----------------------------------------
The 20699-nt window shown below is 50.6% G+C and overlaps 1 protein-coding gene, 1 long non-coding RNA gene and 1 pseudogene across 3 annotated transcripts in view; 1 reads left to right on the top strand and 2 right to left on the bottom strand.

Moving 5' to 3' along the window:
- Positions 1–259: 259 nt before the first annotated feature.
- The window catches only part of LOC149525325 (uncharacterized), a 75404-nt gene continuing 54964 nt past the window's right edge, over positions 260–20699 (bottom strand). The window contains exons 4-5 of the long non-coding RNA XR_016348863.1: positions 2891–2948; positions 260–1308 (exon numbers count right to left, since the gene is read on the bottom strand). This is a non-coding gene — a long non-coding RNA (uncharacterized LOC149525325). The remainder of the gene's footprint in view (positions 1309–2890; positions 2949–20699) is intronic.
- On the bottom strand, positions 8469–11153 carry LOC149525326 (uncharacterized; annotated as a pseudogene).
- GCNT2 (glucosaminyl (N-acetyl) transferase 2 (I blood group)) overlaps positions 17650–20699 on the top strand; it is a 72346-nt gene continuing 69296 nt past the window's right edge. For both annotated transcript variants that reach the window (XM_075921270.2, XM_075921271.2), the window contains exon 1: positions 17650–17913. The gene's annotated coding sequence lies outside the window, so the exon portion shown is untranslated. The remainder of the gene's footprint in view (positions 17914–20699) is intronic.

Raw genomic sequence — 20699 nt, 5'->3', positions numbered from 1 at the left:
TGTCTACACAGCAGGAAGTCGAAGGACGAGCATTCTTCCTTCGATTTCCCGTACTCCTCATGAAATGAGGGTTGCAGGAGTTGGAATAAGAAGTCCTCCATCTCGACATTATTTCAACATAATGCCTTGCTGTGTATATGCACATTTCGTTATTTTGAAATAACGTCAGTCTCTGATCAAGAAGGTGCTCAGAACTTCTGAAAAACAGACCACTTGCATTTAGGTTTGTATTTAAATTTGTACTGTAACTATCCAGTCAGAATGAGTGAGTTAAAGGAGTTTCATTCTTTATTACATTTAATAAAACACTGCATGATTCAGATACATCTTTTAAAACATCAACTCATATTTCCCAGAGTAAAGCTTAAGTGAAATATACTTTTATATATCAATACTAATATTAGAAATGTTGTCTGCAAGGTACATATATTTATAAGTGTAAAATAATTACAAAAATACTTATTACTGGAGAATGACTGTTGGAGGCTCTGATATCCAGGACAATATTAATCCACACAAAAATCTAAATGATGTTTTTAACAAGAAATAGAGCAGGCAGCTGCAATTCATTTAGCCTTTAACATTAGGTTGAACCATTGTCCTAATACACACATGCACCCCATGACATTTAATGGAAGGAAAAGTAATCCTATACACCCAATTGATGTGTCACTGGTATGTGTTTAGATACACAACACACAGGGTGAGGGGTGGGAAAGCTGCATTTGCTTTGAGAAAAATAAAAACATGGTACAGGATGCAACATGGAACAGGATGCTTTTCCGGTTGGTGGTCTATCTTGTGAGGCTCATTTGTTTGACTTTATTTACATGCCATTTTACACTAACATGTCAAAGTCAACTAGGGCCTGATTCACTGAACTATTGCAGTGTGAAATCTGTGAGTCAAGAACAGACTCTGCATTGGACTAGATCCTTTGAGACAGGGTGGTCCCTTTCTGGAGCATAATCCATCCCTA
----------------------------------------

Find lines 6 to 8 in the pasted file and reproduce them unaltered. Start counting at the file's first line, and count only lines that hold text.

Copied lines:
- GCNT2 (glucosaminyl (N-acetyl) transferase 2 (I blood group)) overlaps positions 17650–20699 on the top strand; it is a 72346-nt gene continuing 69296 nt past the window's right edge. For both annotated transcript variants that reach the window (XM_075921270.2, XM_075921271.2), the window contains exon 1: positions 17650–17913. The gene's annotated coding sequence lies outside the window, so the exon portion shown is untranslated. The remainder of the gene's footprint in view (positions 17914–20699) is intronic.

Raw genomic sequence — 20699 nt, 5'->3', positions numbered from 1 at the left:
TGTCTACACAGCAGGAAGTCGAAGGACGAGCATTCTTCCTTCGATTTCCCGTACTCCTCATGAAATGAGGGTTGCAGGAGTTGGAATAAGAAGTCCTCCATCTCGACATTATTTCAACATAATGCCTTGCTGTGTATATGCACATTTCGTTATTTTGAAATAACGTCAGTCTCTGATCAAGAAGGTGCTCAGAACTTCTGAAAAACAGACCACTTGCATTTAGGTTTGTATTTAAATTTGTACTGTAACTATCCAGTCAGAATGAGTGAGTTAAAGGAGTTTCATTCTTTATTACATTTAATAAAACACTGCATGATTCAGATACATCTTTTAAAACATCAACTCATATTTCCCAGAGTAAAGCTTAAGTGAAATATACTTTTATATATCAATACTAATATTAGAAATGTTGTCTGCAAGGTACATATATTTATAAGTGTAAAATAATTACAAAAATACTTATTACTGGAGAATGACTGTTGGAGGCTCTGATATCCAGGACAATATTAATCCACACAAAAATCTAAATGATGTTTTTAACAAGAAATAGAGCAGGCAGCTGCAATTCATTTAGCCTTTAACATTAGGTTGAACCATTGTCCTAATACACACATGCACCCCATGACATTTAATGGAAGGAAAAGTAATCCTATACACCCAATTGATGTGTCACTGGTATGTGTTTAGATACACAACACACAGGGTGAGGGGTGGGAAAGCTGCATTTGCTTTGAGAAAAATAAAAACATGGTACAGGATGCAACATGGAACAGGATGCTTTTCCGGTTGGTGGTCTATCTTGTGAGGCTCATTTGTTTGACTTTATTTACATGCCATTTTACACTAACATGTCAAAGTCAACTAGGGCCTGATTCACTGAACTATTGCAGTGTGAAATCTGTGAGTCAAGAACAGACTCTGCATTGGACTAGATCCTTTGAGACAGGGTGGTCCCTTTCTGGAGCATAATCCATCCCTA